I’m not a President Obama supporter, but I’m far from a hater too.  In fact, I really dislike how people disrespect him and his office just because they don’t agree with him.  I’m talking about people that call him “Barry” or other disrespectful names.  There was a candidate for governer here in Nebraska a couple of months ago who had a President Obama bobblehead doll and knocked it off a fence post during one of his ads.  Just for that alone, I wouldn’t have voted for him.  (He wants to be the head of our state, but can’t respect the head of our country?  No thanks.  There were other qualified candidates.)

All that to say that I don’t normally get too excited about politics.  I definitely have my opinions, but it’s not an area that I spend lots of time on.  I just have other things that excite me more.

Until I read Parade Magazine’s article a couple of weeks ago with an interview with Michelle & President Obama on family issues.  And she said the following that really bothered me:

“Now I realize that that’s one of the challenges that we have as women:  We don’t negotiate for ourselves. We don’t negotiate hard. And I realized that again later on when I had Malia, my first child. After a while, I asked for part-time work [at the University of Chicago]. And I did the same job, part time. Essentially, I just got paid less. That was the first time I realized I would never again work part time, because that’s not a good deal for women.”

Now, I recognize that this was a short magazine article and had she been giving much more time and space to say what she really thinks, there might have been a different picture presented.  And it seems like her experience working part-time really colored her position on this.  But here’s my position on this:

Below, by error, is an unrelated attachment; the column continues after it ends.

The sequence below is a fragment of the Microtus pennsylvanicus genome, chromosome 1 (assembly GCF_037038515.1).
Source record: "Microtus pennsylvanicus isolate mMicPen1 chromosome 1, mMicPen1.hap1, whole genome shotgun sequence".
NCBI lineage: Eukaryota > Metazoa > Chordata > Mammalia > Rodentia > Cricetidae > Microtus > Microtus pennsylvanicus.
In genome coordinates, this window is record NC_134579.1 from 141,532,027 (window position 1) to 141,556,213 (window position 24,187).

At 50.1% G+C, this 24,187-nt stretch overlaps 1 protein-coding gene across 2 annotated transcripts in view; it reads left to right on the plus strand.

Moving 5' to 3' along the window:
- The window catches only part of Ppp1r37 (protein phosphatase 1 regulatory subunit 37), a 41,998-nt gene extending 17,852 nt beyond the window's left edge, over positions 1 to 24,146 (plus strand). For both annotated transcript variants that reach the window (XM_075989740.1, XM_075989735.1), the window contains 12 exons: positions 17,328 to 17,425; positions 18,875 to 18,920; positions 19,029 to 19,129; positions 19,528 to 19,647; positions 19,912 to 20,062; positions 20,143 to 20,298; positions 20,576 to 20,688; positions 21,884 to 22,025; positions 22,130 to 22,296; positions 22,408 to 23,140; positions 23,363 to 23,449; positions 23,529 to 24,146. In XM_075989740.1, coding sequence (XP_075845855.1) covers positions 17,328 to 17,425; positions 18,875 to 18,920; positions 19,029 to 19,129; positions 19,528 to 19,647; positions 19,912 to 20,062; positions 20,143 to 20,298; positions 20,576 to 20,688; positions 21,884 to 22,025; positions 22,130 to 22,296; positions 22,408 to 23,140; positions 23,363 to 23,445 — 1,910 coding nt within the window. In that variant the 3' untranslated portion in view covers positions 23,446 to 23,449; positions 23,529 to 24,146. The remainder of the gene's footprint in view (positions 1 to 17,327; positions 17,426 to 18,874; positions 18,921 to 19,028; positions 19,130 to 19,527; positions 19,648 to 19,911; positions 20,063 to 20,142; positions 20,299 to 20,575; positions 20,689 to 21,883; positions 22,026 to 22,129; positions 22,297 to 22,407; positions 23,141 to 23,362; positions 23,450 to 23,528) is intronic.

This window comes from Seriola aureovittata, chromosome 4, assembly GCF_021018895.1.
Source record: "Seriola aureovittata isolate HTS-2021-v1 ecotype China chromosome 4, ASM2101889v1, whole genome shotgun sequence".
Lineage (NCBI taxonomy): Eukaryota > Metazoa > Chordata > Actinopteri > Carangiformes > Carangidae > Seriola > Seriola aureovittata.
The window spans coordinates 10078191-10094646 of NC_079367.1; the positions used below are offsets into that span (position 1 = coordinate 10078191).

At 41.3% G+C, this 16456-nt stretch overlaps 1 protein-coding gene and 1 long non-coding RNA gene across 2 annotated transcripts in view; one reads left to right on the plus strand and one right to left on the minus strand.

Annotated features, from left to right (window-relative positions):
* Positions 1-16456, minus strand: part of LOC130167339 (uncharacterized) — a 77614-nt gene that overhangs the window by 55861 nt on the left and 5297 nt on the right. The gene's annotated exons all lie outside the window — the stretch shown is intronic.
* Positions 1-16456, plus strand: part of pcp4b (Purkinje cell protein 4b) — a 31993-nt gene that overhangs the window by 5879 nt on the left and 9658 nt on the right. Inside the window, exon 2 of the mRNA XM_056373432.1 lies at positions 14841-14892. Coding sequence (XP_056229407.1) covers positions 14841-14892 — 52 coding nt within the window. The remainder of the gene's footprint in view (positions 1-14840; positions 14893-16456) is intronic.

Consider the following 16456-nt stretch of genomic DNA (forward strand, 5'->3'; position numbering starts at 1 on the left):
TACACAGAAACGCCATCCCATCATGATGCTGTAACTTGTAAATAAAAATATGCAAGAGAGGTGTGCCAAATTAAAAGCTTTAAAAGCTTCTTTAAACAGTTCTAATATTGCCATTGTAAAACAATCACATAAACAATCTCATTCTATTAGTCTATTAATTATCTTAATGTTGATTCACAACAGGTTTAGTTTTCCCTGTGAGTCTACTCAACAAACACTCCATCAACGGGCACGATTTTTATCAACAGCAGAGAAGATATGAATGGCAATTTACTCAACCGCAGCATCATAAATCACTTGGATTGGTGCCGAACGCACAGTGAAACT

Working part-time (compared to full-time) is wonderful.  And I wish more women would choose that option, not less.  (In full disclosure: I also wish more women would choose the stay-at-home mom route too.)  Working part-time might not have been a good deal for her, but it was probably a better deal for her children.  Maybe the solution isn’t to forget about working part-time (instead of full-time).  Maybe the solution is to work part-time and mean it.  And set boundaries around it.  (Easier said than done, I know…but let’s not throw the baby out with the bathwater.)

I jut can not imaging working full-time at this time.  I just can’t imagine both my husband and I rolling in at 5:30 p.m., getting dinner thrown together, getting baths and bedtimes and cuddles and reading and instructing all in before 7:00/7:30 p.m. at night.  I just can’t imagine it.  (Well, I can imagine it, but I’m miserable in my imagination).

And maybe our kids go to bed earlier than most, but I far prefer that to waking a sleeping baby and toddler up at 7:15 a.m. just so that I can take them to the babysitter’s house (as wonderful as my babysitter is) or a daycare.  Or even letting them sleep in and having a nanny/babysitter be there when they wake up in the morning.

For women who want to work:  For women who need to work: Part-time can be a wonderful option.  It’s definitely worth looking into.

/rant over.

8 months old!

Baby Steve is 8 months old today yesterday!

The boys usually nap at the same time, but yesterday, just Stephen was awake so I had some one-on-one time with him and it was just so fun.  He’s at the age that he doesn’t usually want to be held – he wants to be off exploring!  He’ll just sit there, play with some random toy, then move onto the next toy.  He basically works his way from 1 level of the house all the way to the upstairs bathroom (hello tri-level!  Lots of stairs!)

He’s fun!

His scrapbook page: